If we accept that an organisation’s data is its most valuable resource then handing it over to another organisation should only be done after a good deal of due diligence, investigation, visits to the datacentre, talking to other customers of the provider, the entire process. It might also be worth calling in a consultancy to review or design your cloud storage. A little extra up-front cost but a lot of extra peace of mind.

Nine errors of process with Business Continuity Management

When needed, a good business continuity plan is the single most important asset a business organisation has to ensure that it recovers quickly from an incident.  It can be the difference between an organisation surviving or going under, and it can be the difference between an executive enhancing their reputation or completely ruining it.  A good plan well executed will ensure that people, brand, property and profits are protected as well as can be.  Unfortunately many plans are seriously flawed.  Sometimes this is discovered during or after an incident and leaves nothing but regret, and sometimes this is never discovered but is unnecessarily draining the organisation of valuable resources.

There are plenty of common mistakes made in BCM but, from our experience of providing business continuity, disaster recovery, high availability and resilience solutions to our clients we have selected nine of the most common errors of process, and potentially the most damaging.  The good news is that if you are concerned about your plans these errors are all simple to correct.

There are a series of essential steps in implementing business continuity management, this includes development, maintenance and implementation of business continuity plans.  Errors of process are evident where there is no framework used to guide the implementation of business continuity management, where experienced business continuity professionals are not called upon to share their experience, and where the organisation loses focus.  This can give rise to errors such as:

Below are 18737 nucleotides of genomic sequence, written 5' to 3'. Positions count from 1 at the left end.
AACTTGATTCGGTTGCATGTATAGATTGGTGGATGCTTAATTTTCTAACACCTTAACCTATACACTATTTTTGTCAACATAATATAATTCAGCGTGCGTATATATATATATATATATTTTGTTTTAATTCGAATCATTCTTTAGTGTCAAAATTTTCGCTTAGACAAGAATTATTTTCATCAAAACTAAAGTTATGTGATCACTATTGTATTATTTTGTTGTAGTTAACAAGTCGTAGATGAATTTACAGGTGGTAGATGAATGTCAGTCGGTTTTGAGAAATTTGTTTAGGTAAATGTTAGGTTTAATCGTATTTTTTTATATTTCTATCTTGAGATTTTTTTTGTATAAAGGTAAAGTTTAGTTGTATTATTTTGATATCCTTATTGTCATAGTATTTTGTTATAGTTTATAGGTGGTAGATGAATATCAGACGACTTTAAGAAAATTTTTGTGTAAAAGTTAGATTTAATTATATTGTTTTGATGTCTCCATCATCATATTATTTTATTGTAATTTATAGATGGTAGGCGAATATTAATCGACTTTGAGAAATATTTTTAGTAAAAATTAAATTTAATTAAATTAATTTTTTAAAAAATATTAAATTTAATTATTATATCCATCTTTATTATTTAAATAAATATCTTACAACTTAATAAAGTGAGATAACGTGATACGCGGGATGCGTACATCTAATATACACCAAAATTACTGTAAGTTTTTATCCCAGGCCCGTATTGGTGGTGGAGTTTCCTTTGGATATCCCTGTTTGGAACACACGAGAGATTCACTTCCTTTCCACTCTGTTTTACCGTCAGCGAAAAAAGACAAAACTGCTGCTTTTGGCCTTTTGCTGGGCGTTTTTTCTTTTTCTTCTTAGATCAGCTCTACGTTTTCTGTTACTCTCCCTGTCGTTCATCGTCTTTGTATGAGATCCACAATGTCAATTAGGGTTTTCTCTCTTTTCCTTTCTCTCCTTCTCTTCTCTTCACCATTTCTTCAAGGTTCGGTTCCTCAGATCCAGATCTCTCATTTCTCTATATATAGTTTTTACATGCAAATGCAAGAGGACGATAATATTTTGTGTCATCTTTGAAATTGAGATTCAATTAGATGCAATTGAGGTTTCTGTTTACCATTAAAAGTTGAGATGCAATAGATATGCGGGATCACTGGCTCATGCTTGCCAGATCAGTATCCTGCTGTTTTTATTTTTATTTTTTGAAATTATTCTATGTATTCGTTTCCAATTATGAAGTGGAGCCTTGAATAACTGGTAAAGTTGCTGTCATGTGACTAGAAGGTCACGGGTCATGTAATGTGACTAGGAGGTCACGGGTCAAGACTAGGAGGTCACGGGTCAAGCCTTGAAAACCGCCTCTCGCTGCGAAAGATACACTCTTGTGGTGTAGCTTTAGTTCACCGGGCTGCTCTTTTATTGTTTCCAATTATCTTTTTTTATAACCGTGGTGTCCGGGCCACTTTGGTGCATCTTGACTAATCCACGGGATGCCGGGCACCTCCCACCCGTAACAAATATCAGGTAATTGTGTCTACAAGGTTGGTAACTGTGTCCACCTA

1. “We’ve got business continuity plans… now let me see, where are they?”
  2. “Head office created some plans last year so I think we’ve got it covered”.
  3. “I’m not sure who’s in charge during an incident… it’s the CEO isn’t it?”
  4. “Great communication plan, but what happens when your communications infrastructure is lost?”
  5. “Jimmy and Dave know the passwords to all our systems, plus they’re stored in a key-code safe in the server room”.
  6. “We back up our data regularly but have never tested the backups in anger”.
  7. “We’ve got very strong IT security controls in place”.
  8. “We invested in a fantastic DR facility about 5 years ago”.
  9. “A grab bag is a waste of money”.
  Fallacy

Fix

1     “We’ve got business continuity plans…   now let me see, where are they?”
Plans that are created and then left to gather dust will quickly be   out-of-date and forgotten.  If they’re   not relevant and readily available you might as well not bother having   them. Make business continuity a consideration   in every strategic decision that you make.    In addition to highlighting the importance of business continuity,   because considering business continuity involves the identification of   organisation weaknesses, points of potential failure and dependencies that   affect an organisation’s ability to manage and recover from incidents it will   result in more robust strategic decision-making.  Review the plans quarterly.
2     “Head office created some plans last   year so I think we’ve got it covered”